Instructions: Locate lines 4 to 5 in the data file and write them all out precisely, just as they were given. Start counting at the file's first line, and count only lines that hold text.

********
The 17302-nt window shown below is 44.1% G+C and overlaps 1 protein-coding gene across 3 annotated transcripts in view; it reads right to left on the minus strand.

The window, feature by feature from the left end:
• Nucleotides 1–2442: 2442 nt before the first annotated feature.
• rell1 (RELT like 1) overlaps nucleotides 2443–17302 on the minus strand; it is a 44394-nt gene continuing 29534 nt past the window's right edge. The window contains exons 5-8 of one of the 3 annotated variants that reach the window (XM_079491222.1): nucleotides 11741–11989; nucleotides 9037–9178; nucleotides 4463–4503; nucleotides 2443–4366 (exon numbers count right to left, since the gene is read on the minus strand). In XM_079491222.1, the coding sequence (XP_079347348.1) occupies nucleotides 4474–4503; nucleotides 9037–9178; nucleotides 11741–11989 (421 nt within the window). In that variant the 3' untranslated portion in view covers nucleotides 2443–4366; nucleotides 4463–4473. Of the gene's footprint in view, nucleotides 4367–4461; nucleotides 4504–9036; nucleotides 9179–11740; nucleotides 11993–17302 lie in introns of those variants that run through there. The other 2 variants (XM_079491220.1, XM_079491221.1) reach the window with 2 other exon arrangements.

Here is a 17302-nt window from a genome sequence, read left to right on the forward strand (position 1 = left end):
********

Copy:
• rell1 (RELT like 1) overlaps nucleotides 2443–17302 on the minus strand; it is a 44394-nt gene continuing 29534 nt past the window's right edge. The window contains exons 5-8 of one of the 3 annotated variants that reach the window (XM_079491222.1): nucleotides 11741–11989; nucleotides 9037–9178; nucleotides 4463–4503; nucleotides 2443–4366 (exon numbers count right to left, since the gene is read on the minus strand). In XM_079491222.1, the coding sequence (XP_079347348.1) occupies nucleotides 4474–4503; nucleotides 9037–9178; nucleotides 11741–11989 (421 nt within the window). In that variant the 3' untranslated portion in view covers nucleotides 2443–4366; nucleotides 4463–4473. Of the gene's footprint in view, nucleotides 4367–4461; nucleotides 4504–9036; nucleotides 9179–11740; nucleotides 11993–17302 lie in introns of those variants that run through there. The other 2 variants (XM_079491220.1, XM_079491221.1) reach the window with 2 other exon arrangements.

Here is a 17302-nt window from a genome sequence, read left to right on the forward strand (position 1 = left end):